There would have been a third and fourth occasion in the past 3-4 years/ once when a friend had his line wrapped around his finger, but it (his finger) was lopped off before I could get to him. The other was when another friend caught his lines on a crab pot buoy in high wind and waves and it was dragging him underwater - fortunately he freed himself but I almost watched him drown. Trust me this is a horrifying thing to see.
Another friend was dragged backward by his leash. He thought about his line cutter but realized that it wouldn't cut very well. (A few days later after he got out of the hospital he "bench tested the line cutter on his leash - it took over 10 seconds to cut under totally controlled conditions on dry ground). IMO the attachment point on harnesses should be on the front to minimize the chance of dragging backward. I suppose for guys doing handle-passes this might be inconvenient, but here's an example when you need to make personal choices.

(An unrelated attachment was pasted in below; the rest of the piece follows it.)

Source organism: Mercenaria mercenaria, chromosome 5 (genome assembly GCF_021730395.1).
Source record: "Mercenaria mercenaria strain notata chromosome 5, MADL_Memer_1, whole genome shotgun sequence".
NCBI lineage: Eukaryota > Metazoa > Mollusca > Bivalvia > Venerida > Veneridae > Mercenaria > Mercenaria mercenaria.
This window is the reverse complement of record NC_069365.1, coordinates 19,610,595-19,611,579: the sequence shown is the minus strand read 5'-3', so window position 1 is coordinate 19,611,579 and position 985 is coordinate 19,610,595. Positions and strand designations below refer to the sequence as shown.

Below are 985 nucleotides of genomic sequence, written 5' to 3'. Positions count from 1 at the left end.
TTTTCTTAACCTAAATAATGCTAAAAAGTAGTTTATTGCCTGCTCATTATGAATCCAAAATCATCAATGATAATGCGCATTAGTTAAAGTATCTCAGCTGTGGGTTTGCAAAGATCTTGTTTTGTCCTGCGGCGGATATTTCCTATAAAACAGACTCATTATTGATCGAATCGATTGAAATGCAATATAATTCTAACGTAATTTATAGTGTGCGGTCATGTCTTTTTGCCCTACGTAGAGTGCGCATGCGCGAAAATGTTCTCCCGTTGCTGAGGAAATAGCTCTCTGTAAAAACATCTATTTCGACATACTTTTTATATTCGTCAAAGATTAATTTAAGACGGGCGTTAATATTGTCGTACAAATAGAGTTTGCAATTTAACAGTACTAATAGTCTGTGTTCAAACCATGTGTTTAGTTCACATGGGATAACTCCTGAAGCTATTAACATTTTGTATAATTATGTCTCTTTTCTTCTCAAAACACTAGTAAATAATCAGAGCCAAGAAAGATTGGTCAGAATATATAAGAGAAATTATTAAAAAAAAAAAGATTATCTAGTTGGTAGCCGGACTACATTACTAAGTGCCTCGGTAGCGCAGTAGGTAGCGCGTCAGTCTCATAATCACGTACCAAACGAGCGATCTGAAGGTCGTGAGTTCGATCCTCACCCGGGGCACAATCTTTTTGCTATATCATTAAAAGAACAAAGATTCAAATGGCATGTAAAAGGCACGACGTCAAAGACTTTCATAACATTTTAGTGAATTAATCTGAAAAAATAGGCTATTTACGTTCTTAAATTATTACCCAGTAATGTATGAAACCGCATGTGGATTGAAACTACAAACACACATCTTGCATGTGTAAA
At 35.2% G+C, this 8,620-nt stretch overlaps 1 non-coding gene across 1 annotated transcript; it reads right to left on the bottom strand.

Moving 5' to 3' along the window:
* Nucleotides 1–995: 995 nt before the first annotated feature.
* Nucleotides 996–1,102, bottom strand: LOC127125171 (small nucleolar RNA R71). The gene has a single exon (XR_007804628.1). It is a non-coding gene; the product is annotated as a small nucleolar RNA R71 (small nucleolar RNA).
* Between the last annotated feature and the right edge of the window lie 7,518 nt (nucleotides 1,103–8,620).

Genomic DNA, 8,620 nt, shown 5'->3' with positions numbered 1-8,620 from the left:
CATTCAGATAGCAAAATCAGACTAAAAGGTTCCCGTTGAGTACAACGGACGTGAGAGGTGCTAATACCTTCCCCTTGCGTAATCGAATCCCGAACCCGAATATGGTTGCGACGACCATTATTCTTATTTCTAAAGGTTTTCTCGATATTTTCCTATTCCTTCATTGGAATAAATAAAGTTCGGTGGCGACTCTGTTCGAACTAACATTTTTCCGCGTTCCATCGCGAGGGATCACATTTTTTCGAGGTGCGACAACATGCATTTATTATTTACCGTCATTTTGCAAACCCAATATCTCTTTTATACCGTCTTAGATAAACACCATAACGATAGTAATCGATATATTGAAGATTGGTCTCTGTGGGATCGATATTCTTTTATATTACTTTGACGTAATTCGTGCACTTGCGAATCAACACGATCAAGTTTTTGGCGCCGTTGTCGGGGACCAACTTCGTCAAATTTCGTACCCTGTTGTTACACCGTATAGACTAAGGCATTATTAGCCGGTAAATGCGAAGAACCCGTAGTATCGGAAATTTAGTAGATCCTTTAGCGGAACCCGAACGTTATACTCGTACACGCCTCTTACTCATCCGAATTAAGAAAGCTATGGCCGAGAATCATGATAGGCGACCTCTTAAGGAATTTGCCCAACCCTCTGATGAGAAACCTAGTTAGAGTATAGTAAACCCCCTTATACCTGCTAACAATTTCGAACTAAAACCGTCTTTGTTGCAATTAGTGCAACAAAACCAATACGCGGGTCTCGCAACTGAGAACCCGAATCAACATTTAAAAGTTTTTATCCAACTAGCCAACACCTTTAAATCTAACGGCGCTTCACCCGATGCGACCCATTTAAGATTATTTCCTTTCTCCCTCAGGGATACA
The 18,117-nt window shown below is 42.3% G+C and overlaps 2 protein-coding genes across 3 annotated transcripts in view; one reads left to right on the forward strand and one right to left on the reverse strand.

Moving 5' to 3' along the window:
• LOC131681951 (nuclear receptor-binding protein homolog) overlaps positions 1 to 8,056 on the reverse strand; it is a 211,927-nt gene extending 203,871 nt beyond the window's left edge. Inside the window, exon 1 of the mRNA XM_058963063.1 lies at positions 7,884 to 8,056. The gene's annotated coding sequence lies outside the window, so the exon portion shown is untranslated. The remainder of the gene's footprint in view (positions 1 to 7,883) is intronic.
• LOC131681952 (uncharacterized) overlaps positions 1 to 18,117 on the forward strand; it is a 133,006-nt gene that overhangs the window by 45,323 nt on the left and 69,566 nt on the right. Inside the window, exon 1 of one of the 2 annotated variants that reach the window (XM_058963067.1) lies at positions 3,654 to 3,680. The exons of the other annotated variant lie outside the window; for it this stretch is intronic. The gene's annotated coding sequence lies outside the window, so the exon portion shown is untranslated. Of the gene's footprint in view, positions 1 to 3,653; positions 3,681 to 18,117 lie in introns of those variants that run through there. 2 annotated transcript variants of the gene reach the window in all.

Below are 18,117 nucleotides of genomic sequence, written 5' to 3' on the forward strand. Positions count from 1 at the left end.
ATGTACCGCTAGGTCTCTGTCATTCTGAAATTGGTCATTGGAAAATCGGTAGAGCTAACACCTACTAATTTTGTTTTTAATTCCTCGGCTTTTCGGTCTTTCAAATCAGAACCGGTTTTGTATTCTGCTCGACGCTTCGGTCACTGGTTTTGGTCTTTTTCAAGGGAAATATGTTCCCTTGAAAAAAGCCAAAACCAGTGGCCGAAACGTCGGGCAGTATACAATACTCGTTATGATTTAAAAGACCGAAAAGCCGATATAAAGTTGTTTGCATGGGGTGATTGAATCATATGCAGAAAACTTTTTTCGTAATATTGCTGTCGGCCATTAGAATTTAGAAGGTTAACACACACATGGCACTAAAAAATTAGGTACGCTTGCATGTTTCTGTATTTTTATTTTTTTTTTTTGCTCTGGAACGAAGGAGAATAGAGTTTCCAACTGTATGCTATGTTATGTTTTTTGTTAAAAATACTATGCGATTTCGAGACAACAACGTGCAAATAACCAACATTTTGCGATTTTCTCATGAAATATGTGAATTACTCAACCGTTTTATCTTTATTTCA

Where to keep the knife and how difficult to actually use it? - I have a scabbard style knife with a combination blade (Gerber River Shorty - around $30usd) that is lashed to my harness on my right side (I am right-handed), but also in a position I can reach it with my left hand. I have a lanyard "daisy-chained") so that it will not get lost if dropped. (Actually during the second episode mentioned above I dropped the knife but was lucky it was tied on and I could still get it into my hand).